uu.seUppsala University Publications
Change search
ReferencesLink to record
Permanent link

Direct link
Metabolic outcome of GH treatment in prepubertal short children with and without classical GH deficiency
Show others and affiliations
2010 (English)In: Clinical Endocrinology, ISSN 0300-0664, E-ISSN 1365-2265, Vol. 73, no 3, 346-354 p.Article in journal (Refereed) Published
Abstract [en]

P>Context Few studies have evaluated the metabolic outcomes of growth hormone (GH) treatment in idiopathic short stature (ISS). Moreover, children with ISS appear to need higher GH doses than children with GH deficiency (GHD) to achieve the same amount of growth and may therefore be at increased risk of adverse events during treatment. The individualized approach using prediction models for estimation of GH responsiveness, on the other hand, has the advantage of narrowing the range of growth response, avoiding too low or high GH doses. Design Short prepubertal children with either isolated GHD (39) or ISS (89) participated in a 2-year randomized trial of either individualized GH treatment with six different GH doses (range, 17-100 mu g/kg/day) or a standard dose (43 mu g/kg/day). Objective To evaluate if individualized GH treatment reduced the variance of the metabolic measures as shown for growth response and to compare changes in metabolic variables in children with ISS and GHD. Hypothesis Individualized GH dose reduces the range of metabolic outcomes, and metabolic outcomes are similar in children with ISS and GHD. Results We observed a narrower variation for fasting insulin (-34 center dot 2%) and for homoeostasis model assessment (HOMA) (-38 center dot 9%) after 2 years of individualized GH treatment in comparison with standard GH dose treatment. Similar metabolic changes were seen in ISS and GHD. Delta (delta) height SDS correlated with delta insulin-like growth factor I (IGF-I), delta leptin and delta body composition. Principal component analysis identified an anabolic and a lipolytic component. Anabolic variables [delta lean body mass (LBM) SDS and delta IGF-I SDS] clustered together and correlated strongly with delta height SDS and GH dose, whereas lipolytic variables [delta fat mass (FM) SDS and delta leptin] were clustered separately from anabolic variables. Regression analysis showed GH dose dependency in ISS, and to a lesser degree in GHD, for delta LBM SDS and delta height SDS, but not for changes in FM. Conclusions Individualized GH dosing during catch-up growth reduces the variance in insulin and HOMA and results in equal metabolic responses irrespective of the diagnosis of GHD or ISS.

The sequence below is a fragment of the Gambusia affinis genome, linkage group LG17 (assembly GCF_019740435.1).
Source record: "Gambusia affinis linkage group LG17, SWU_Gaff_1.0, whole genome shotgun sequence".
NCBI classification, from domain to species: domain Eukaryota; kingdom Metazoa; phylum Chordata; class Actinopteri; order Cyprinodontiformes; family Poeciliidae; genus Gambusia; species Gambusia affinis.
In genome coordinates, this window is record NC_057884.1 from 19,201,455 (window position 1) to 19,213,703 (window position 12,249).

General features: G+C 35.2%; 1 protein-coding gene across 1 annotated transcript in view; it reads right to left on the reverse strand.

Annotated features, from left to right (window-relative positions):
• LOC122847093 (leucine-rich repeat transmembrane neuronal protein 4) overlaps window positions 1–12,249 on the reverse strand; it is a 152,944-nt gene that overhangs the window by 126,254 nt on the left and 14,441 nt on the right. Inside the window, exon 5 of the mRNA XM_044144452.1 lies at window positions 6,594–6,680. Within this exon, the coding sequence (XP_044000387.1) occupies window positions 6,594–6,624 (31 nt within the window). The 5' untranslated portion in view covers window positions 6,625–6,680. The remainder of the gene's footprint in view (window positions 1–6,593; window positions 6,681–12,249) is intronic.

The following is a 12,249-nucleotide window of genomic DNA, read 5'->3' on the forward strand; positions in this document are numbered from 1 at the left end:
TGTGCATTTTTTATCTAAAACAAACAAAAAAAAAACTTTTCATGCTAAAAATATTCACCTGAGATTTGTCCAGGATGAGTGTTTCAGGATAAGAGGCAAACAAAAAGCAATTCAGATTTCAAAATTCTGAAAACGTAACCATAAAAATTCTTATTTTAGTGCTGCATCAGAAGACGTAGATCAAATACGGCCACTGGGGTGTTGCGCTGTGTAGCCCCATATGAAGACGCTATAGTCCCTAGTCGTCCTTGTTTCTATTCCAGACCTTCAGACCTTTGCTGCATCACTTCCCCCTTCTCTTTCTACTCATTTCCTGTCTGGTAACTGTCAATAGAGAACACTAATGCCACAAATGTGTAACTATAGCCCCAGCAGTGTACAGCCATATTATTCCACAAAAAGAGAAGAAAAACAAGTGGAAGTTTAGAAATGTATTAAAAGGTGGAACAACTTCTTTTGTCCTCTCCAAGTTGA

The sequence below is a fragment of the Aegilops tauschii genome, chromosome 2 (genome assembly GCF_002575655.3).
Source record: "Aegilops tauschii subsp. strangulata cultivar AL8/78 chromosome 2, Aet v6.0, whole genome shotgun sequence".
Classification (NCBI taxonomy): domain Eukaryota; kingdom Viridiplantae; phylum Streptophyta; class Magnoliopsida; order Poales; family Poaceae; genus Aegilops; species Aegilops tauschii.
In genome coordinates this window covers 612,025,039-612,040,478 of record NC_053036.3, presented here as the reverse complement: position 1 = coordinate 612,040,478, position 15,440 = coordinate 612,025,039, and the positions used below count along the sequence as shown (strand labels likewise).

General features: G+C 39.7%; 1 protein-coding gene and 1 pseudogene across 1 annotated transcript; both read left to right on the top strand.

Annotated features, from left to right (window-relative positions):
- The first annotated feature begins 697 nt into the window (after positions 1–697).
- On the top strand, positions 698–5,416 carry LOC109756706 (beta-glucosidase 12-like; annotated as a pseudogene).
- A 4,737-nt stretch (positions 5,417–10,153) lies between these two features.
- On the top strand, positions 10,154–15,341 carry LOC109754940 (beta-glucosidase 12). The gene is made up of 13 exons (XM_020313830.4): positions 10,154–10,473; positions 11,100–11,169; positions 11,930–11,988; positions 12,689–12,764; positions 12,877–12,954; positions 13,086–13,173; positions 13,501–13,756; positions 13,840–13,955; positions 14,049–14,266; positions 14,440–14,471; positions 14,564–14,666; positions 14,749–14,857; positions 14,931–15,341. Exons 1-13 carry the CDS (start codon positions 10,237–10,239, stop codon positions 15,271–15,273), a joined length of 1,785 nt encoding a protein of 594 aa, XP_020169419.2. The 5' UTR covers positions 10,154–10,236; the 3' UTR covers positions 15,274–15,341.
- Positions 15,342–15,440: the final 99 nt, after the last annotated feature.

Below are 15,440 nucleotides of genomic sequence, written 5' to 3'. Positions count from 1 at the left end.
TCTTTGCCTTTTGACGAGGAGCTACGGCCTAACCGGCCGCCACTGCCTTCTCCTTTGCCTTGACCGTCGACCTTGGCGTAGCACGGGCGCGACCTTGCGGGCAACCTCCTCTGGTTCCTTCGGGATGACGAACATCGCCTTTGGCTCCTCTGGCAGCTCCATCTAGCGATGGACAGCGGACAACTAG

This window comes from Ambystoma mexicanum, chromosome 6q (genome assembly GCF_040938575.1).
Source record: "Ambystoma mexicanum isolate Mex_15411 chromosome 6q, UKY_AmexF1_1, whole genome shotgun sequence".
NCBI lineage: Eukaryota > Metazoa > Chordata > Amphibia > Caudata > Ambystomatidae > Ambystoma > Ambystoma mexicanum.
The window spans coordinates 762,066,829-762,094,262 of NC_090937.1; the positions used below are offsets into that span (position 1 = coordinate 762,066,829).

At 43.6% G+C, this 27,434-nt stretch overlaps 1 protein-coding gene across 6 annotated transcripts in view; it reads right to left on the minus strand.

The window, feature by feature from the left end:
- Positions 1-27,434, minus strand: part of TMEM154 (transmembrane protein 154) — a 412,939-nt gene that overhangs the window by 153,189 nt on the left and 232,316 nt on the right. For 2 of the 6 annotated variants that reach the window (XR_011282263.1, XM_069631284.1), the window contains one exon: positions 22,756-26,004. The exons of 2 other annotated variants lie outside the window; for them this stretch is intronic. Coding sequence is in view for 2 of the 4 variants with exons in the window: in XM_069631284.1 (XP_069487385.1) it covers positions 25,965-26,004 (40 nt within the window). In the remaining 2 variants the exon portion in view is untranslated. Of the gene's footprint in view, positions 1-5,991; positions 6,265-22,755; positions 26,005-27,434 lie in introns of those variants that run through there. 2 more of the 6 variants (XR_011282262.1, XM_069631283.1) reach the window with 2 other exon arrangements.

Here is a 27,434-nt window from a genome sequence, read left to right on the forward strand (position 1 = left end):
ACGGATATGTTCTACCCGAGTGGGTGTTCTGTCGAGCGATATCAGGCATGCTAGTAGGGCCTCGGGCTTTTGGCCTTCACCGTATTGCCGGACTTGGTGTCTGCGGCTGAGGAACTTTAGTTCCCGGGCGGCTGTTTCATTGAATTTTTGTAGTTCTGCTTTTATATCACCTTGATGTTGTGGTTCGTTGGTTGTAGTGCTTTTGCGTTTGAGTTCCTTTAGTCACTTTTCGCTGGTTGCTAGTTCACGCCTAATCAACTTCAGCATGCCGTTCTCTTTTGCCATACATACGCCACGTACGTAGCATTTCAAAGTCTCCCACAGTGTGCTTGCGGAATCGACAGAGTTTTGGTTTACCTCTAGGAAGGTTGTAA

Place, publisher, year, edition, pages
2010. Vol. 73, no 3, 346-354 p.
National Category
Medical and Health Sciences
URN: urn:nbn:se:uu:diva-135409DOI: 10.1111/j.1365-2265.2010.03812.xISI: 000280972400010OAI: oai:DiVA.org:uu-135409DiVA: diva2:374991
Available from: 2010-12-07 Created: 2010-12-06 Last updated: 2011-01-04Bibliographically approved

Open Access in DiVA

No full text

Other links

Publisher's full text

Search in DiVA

By author/editor
Gustafsson, Jan
By organisation
Department of Women's and Children's Health
In the same journal
Clinical Endocrinology
Medical and Health Sciences

Search outside of DiVA

GoogleGoogle Scholar
The number of downloads is the sum of all downloads of full texts. It may include eg previous versions that are now no longer available

Altmetric score

Total: 217 hits
ReferencesLink to record
Permanent link

Direct link